The wheat production in Azerbaijan has a specific structure: “Local wheat is the source of fodder for livestock farms, which provide the country with 98 percent of meat and 96 percent of milk. Before the crisis in the world wheat market last June, prices of the feed wheat produced by local farmers were higher than those of imported food-grade wheat. For this reason, economic conditions guide farmers to produce wheat in accordance with the country’s fodder needs. Wheat production is among the least profitable sectors in the national agriculture. For example, one hectare of wheat gives an average profit of 400-600 manat. For corn, this figure is 1,200-1,500 manat, for clover—1,200 manat, for sunflower—about 800-1,000 manat. This is also the reason why this sector has little investment appeal. That is, on the one hand, there are problems with natural resources, and on the other hand, there are various economic reasons why scaling up wheat production in Azerbaijan to fully meet the country’s demand is inefficient.”
Expert economist Rovshan Agayev believes that comparing Azerbaijan in terms of wheat self-sufficiency with countries with limited land resources is not a correct approach: “It is also important to pay attention to this fact when comparing Azerbaijan to countries with lower self-sufficiency than Azerbaijan. In Azerbaijan the arable land per capita is about 0.2 ha. This indicator is 7 times lower in Egypt, 7 times lower in South Korea, 5.5 times lower in Japan, 4.5 times lower in Norway, 4.5 times lower in Israel, 3.2 times lower in Netherlands, 2 times lower in Italy. The first 4 of these countries in particular are considered the poorest countries in the world in terms of farmland area. 55 percent of Azerbaijan’s territory is land suitable for farming. This figure is only 4 percent in Egypt and 2.6 percent in Norway, 15 percent in South Korea, 11 percent in Japan and 2.8 percent in Israel. In other words, we are very different countries in terms of population and land structure, the availability of arable land, and climatic conditions. Therefore, if we compare countries in terms oof grain self-sufficiency, two additional indicators should be used: arable land per capita and share of irrigated land in total arable land area.”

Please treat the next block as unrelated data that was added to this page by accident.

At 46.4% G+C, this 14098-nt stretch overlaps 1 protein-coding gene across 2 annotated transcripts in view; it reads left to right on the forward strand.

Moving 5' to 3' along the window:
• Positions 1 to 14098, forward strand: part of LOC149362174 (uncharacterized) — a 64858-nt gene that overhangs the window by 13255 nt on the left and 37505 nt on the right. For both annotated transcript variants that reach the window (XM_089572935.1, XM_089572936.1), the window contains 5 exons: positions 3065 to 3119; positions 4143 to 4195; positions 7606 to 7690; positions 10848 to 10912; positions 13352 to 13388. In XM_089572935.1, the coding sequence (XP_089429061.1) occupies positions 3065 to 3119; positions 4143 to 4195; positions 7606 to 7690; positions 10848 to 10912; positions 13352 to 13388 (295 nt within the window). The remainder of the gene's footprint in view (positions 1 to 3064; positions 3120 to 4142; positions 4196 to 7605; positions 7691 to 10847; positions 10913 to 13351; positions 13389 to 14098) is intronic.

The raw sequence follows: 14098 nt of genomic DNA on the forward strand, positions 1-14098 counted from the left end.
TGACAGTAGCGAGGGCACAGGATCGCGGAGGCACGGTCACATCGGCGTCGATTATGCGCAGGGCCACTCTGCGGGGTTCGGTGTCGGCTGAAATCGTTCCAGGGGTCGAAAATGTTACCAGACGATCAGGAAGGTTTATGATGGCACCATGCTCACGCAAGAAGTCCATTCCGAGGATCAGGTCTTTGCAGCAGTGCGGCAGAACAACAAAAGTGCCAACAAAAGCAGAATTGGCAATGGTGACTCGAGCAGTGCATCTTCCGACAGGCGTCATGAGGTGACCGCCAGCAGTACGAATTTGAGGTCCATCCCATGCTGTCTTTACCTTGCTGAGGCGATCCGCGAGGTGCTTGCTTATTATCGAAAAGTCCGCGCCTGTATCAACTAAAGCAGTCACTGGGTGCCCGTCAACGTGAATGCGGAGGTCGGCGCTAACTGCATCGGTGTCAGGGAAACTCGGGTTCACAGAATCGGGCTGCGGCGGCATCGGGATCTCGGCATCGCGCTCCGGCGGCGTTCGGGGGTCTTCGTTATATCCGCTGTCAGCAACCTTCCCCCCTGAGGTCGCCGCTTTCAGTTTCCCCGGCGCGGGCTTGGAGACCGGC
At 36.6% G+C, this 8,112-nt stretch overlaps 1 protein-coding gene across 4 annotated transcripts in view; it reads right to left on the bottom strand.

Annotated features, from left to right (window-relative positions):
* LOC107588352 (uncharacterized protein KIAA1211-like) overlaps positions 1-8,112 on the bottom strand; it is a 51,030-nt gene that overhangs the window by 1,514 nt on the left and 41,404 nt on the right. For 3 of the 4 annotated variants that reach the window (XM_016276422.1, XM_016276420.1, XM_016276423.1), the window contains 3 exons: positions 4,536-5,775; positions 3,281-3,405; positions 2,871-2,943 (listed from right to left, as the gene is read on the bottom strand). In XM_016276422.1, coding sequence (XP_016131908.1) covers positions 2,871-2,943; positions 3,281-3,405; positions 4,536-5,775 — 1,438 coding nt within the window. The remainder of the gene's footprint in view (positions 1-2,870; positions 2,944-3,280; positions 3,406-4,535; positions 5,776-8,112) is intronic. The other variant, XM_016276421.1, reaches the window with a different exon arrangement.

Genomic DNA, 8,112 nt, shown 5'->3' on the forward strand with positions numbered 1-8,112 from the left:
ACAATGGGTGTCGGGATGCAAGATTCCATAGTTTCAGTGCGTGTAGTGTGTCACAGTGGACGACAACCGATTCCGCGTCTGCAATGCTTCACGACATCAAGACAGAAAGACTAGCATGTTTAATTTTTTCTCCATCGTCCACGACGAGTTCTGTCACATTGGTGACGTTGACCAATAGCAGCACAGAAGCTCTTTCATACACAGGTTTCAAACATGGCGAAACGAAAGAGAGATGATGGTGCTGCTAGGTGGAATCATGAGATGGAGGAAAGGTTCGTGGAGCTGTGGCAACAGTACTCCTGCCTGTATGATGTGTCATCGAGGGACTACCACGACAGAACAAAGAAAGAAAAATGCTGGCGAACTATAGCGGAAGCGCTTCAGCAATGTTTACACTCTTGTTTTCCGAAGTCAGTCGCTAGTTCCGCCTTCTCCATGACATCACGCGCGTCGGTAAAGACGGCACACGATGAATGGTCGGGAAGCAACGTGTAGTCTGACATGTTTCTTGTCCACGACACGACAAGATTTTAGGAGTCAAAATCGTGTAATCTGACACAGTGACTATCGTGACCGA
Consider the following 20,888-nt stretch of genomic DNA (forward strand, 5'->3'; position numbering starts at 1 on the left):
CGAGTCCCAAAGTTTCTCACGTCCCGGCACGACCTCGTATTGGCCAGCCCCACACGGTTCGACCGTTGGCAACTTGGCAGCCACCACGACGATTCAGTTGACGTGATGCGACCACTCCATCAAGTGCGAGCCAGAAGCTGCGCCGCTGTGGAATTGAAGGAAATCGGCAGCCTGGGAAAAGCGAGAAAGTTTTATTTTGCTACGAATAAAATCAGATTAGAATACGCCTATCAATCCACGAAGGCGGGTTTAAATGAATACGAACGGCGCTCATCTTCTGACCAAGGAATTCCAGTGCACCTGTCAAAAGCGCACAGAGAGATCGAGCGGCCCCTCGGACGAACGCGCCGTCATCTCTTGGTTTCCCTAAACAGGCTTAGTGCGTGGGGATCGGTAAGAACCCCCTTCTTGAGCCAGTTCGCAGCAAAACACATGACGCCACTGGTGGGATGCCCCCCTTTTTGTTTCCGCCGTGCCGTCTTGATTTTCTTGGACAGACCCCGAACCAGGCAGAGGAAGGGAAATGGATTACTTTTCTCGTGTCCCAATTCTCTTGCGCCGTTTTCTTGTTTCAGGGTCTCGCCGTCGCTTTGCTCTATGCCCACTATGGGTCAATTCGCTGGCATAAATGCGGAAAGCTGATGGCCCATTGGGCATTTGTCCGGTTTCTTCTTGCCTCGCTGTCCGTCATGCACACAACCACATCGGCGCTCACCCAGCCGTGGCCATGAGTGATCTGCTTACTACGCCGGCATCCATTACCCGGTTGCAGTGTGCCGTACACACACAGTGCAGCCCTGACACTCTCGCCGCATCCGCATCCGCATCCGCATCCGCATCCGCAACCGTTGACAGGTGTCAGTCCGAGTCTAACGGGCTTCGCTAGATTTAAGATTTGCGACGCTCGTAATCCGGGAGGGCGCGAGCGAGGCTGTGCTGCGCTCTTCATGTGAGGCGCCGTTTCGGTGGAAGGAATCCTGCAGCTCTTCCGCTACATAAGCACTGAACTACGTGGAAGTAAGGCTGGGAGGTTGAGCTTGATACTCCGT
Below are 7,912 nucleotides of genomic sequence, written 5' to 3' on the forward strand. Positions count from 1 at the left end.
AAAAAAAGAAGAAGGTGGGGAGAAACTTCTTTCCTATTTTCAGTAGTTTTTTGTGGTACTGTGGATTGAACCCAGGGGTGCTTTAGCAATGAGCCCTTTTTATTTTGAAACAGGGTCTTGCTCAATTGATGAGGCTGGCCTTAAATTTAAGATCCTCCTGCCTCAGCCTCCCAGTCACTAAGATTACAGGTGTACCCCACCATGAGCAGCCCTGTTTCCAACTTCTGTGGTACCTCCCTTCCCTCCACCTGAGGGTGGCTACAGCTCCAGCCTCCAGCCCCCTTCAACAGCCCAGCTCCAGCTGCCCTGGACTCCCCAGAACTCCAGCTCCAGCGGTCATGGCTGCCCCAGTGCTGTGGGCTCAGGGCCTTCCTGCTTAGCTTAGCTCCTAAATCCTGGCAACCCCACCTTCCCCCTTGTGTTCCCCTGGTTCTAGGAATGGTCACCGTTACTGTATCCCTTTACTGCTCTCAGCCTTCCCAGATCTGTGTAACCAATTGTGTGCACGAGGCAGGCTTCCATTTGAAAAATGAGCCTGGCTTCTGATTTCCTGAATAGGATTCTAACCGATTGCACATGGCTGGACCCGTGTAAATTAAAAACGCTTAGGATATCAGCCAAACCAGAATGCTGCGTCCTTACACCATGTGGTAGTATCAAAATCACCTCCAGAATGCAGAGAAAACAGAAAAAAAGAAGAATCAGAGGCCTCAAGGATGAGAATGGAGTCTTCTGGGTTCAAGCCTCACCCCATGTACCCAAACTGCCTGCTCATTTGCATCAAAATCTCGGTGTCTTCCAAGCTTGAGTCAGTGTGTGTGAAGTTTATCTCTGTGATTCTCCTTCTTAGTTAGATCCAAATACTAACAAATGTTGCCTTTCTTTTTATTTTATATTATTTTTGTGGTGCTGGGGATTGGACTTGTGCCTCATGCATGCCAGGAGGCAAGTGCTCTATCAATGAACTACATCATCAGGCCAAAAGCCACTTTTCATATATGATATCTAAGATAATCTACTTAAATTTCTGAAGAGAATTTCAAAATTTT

Vugar Huseynov, Head of the Public Relations Department of the Ministry of Agriculture, points out that Azerbaijan ranks among the lowest in the world in terms of arable land per capita: “We have 0.19 hectares of arable land per capita. We already use for cereal crops 1 million hectares out of 1.7 million hectares of the total arable land. A very large part of cereal crops is also on non-irrigated areas. Countries with high yields grow cereals on nearly 100 percent of their irrigated lands, while in our country non-irrigated lands are predominant. Agriculture, as you know, is closely tied with nature; climate change has the foremost and very serious impact on this sector. Nevertheless, about 2 million tons of wheat were produced last year, while the annual demand is a little over 3.2 million. That is, the level of self-sufficiency is about 60 percent. Depending on the year, on natural factors (drought, rainfall, etc.) this figure can reach 61-62 percent. In 2019, the highest average yield in the history of grain production in Azerbaijan was achieved, 32.1 centner per hectare. This year we harvested about 31 centners per hectare, about the same as in the United States.”
The Ministry of Agriculture official says that Azerbaijan as a country does not import feed grain for animal husbandry (with the exception of poultry farming): “If all 57 percent of local production were food wheat, then we would have to import feed wheat. About 30 percent of the wheat produced is used for food. Our natural climatic conditions and other factors do not allow the production of food wheat with a high gluten content. In other words, we produce as much food-grade wheat as the natural and geographic factors allow.”
As we can see, there is little room for increasing wheat production in Azerbaijan to the point of fully self-sufficiency. But it is enough to achieve 70% self-sufficiency, which is considered the food security margin. The actions can include putting back to use the land in the territories liberated from occupation, growing wheat in the territories with a normal water supply, breeding new varieties that are adapted to local conditions, and, most importantly, incentives for farmers to plant wheat. Practice shows that the existing subsidy mechanism does not have a stimulating effect…
Yeni Musavat / Aze.Media